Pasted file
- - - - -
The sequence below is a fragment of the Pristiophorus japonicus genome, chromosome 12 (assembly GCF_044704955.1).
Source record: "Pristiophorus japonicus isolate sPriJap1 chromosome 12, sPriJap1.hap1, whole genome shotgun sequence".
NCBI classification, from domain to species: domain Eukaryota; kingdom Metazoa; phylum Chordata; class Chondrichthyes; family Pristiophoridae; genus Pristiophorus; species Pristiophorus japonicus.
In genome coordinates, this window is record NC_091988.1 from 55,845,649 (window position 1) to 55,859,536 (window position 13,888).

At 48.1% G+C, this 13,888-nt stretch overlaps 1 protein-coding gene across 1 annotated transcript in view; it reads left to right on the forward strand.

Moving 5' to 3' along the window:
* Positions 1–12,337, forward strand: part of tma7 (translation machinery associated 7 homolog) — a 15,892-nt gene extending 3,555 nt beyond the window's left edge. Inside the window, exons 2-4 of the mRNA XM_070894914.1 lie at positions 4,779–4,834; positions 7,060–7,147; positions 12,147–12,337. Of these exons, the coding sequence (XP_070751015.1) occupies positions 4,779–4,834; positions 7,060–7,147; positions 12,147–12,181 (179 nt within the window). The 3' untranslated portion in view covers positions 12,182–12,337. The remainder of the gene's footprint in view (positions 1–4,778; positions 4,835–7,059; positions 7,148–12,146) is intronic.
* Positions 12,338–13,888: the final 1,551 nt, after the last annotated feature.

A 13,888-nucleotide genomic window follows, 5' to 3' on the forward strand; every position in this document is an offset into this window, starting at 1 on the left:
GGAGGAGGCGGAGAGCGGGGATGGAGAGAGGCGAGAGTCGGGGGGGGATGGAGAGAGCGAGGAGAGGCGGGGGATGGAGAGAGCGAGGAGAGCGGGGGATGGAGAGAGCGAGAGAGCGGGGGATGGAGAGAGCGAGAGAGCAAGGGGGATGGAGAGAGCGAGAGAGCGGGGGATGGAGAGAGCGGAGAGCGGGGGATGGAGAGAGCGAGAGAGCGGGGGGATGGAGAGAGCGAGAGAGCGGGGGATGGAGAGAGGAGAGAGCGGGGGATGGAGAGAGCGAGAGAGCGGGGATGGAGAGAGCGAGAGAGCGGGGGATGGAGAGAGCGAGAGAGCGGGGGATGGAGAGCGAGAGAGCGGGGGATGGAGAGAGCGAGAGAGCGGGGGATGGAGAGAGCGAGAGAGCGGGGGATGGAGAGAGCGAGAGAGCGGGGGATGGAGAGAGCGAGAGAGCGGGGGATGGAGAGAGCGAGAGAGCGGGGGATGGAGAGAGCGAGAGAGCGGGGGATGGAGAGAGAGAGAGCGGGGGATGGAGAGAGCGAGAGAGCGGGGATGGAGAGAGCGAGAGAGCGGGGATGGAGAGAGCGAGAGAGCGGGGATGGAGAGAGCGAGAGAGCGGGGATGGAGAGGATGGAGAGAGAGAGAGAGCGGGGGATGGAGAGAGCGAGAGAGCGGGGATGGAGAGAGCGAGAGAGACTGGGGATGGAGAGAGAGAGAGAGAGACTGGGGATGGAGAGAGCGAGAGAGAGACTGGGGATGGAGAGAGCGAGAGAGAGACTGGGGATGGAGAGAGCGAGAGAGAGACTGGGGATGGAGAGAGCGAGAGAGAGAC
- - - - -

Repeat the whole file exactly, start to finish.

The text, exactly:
The sequence below is a fragment of the Pristiophorus japonicus genome, chromosome 12 (assembly GCF_044704955.1).
Source record: "Pristiophorus japonicus isolate sPriJap1 chromosome 12, sPriJap1.hap1, whole genome shotgun sequence".
NCBI classification, from domain to species: domain Eukaryota; kingdom Metazoa; phylum Chordata; class Chondrichthyes; family Pristiophoridae; genus Pristiophorus; species Pristiophorus japonicus.
In genome coordinates, this window is record NC_091988.1 from 55,845,649 (window position 1) to 55,859,536 (window position 13,888).

At 48.1% G+C, this 13,888-nt stretch overlaps 1 protein-coding gene across 1 annotated transcript in view; it reads left to right on the forward strand.

Moving 5' to 3' along the window:
* Positions 1–12,337, forward strand: part of tma7 (translation machinery associated 7 homolog) — a 15,892-nt gene extending 3,555 nt beyond the window's left edge. Inside the window, exons 2-4 of the mRNA XM_070894914.1 lie at positions 4,779–4,834; positions 7,060–7,147; positions 12,147–12,337. Of these exons, the coding sequence (XP_070751015.1) occupies positions 4,779–4,834; positions 7,060–7,147; positions 12,147–12,181 (179 nt within the window). The 3' untranslated portion in view covers positions 12,182–12,337. The remainder of the gene's footprint in view (positions 1–4,778; positions 4,835–7,059; positions 7,148–12,146) is intronic.
* Positions 12,338–13,888: the final 1,551 nt, after the last annotated feature.

A 13,888-nucleotide genomic window follows, 5' to 3' on the forward strand; every position in this document is an offset into this window, starting at 1 on the left:
GGAGGAGGCGGAGAGCGGGGATGGAGAGAGGCGAGAGTCGGGGGGGGATGGAGAGAGCGAGGAGAGGCGGGGGATGGAGAGAGCGAGGAGAGCGGGGGATGGAGAGAGCGAGAGAGCGGGGGATGGAGAGAGCGAGAGAGCAAGGGGGATGGAGAGAGCGAGAGAGCGGGGGATGGAGAGAGCGGAGAGCGGGGGATGGAGAGAGCGAGAGAGCGGGGGGATGGAGAGAGCGAGAGAGCGGGGGATGGAGAGAGGAGAGAGCGGGGGATGGAGAGAGCGAGAGAGCGGGGATGGAGAGAGCGAGAGAGCGGGGGATGGAGAGAGCGAGAGAGCGGGGGATGGAGAGCGAGAGAGCGGGGGATGGAGAGAGCGAGAGAGCGGGGGATGGAGAGAGCGAGAGAGCGGGGGATGGAGAGAGCGAGAGAGCGGGGGATGGAGAGAGCGAGAGAGCGGGGGATGGAGAGAGCGAGAGAGCGGGGGATGGAGAGAGCGAGAGAGCGGGGGATGGAGAGAGAGAGAGCGGGGGATGGAGAGAGCGAGAGAGCGGGGATGGAGAGAGCGAGAGAGCGGGGATGGAGAGAGCGAGAGAGCGGGGATGGAGAGAGCGAGAGAGCGGGGATGGAGAGGATGGAGAGAGAGAGAGAGCGGGGGATGGAGAGAGCGAGAGAGCGGGGATGGAGAGAGCGAGAGAGACTGGGGATGGAGAGAGAGAGAGAGAGACTGGGGATGGAGAGAGCGAGAGAGAGACTGGGGATGGAGAGAGCGAGAGAGAGACTGGGGATGGAGAGAGCGAGAGAGAGACTGGGGATGGAGAGAGCGAGAGAGAGAC